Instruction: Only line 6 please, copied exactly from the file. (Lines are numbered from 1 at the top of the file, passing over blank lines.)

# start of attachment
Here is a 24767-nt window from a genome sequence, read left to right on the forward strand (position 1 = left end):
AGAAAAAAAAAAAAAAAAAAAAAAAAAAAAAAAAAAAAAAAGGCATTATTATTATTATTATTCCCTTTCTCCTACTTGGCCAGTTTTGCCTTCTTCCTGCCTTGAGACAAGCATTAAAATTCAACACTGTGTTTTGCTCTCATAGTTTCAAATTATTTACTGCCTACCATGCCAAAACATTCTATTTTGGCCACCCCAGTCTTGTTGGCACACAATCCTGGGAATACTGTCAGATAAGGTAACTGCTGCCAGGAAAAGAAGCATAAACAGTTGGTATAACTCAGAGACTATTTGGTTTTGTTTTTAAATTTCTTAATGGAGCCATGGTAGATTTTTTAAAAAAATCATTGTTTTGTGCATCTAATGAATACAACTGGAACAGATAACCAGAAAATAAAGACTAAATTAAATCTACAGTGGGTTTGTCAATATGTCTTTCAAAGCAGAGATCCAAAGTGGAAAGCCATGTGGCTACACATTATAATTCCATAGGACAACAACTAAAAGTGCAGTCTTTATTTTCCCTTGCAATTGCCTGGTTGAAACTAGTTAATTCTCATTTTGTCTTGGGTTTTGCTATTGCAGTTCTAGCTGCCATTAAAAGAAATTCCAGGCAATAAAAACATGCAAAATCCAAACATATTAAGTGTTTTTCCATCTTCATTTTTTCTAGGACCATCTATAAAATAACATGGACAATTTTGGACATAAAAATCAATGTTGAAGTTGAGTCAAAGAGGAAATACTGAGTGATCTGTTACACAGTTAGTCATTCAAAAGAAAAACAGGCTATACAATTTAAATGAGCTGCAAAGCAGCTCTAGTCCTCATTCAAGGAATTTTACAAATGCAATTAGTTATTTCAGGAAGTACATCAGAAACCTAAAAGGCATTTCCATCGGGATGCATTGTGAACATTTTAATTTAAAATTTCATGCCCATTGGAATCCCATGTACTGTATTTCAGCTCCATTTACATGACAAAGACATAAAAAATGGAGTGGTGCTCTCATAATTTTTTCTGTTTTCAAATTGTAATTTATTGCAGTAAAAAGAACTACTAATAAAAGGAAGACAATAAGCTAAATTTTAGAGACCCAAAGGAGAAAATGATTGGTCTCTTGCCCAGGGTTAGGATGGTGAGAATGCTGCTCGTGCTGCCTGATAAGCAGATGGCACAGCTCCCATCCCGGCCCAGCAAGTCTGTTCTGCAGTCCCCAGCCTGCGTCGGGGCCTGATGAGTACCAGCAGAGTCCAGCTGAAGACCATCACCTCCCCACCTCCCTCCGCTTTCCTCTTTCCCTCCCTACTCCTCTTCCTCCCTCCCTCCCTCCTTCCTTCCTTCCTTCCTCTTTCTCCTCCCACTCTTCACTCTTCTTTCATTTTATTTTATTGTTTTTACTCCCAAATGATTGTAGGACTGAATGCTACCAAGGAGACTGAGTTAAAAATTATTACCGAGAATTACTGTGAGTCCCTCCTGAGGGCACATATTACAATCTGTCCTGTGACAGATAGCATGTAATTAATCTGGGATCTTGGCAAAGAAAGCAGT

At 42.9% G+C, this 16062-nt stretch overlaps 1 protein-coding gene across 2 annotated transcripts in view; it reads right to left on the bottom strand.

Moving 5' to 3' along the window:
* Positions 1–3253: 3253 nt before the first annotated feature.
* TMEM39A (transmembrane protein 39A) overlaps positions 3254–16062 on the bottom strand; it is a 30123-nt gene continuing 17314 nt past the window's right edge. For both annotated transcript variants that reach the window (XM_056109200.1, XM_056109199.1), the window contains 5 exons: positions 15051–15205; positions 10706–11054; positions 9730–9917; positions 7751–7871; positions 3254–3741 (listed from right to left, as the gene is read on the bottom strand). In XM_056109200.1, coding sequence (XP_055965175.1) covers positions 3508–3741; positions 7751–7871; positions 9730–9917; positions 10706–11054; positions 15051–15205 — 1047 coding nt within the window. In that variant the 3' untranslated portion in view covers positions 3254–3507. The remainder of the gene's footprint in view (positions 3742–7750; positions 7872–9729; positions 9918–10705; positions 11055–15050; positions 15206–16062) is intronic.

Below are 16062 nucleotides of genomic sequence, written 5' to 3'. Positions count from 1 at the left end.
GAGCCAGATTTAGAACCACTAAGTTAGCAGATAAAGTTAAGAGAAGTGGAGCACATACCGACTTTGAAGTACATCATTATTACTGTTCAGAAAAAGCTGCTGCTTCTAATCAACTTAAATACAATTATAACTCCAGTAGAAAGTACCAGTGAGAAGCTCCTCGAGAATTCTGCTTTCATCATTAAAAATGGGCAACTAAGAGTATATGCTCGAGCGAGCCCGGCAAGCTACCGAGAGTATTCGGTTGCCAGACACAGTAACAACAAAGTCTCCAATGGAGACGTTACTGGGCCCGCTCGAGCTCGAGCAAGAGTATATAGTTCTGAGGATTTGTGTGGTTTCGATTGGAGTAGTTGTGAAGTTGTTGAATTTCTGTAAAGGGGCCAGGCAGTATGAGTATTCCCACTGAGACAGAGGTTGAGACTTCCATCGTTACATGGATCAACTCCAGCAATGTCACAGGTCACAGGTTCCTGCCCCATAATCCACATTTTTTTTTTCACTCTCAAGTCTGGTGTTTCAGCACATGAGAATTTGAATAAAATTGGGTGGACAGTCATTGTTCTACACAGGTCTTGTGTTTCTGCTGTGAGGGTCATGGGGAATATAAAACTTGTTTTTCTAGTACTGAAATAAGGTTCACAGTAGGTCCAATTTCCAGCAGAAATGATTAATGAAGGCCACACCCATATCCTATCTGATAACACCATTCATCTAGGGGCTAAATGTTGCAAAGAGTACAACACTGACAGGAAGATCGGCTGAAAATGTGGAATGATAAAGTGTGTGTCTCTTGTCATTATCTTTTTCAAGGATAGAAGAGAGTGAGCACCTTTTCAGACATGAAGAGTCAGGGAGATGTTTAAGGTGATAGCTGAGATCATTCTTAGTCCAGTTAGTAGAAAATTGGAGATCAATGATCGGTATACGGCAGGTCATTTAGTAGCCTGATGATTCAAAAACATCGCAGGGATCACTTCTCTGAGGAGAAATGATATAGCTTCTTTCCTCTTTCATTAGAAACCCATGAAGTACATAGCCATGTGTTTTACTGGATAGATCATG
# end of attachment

* TMEM39A (transmembrane protein 39A) overlaps positions 3254–16062 on the bottom strand; it is a 30123-nt gene continuing 17314 nt past the window's right edge. For both annotated transcript variants that reach the window (XM_056109200.1, XM_056109199.1), the window contains 5 exons: positions 15051–15205; positions 10706–11054; positions 9730–9917; positions 7751–7871; positions 3254–3741 (listed from right to left, as the gene is read on the bottom strand). In XM_056109200.1, coding sequence (XP_055965175.1) covers positions 3508–3741; positions 7751–7871; positions 9730–9917; positions 10706–11054; positions 15051–15205 — 1047 coding nt within the window. In that variant the 3' untranslated portion in view covers positions 3254–3507. The remainder of the gene's footprint in view (positions 3742–7750; positions 7872–9729; positions 9918–10705; positions 11055–15050; positions 15206–16062) is intronic.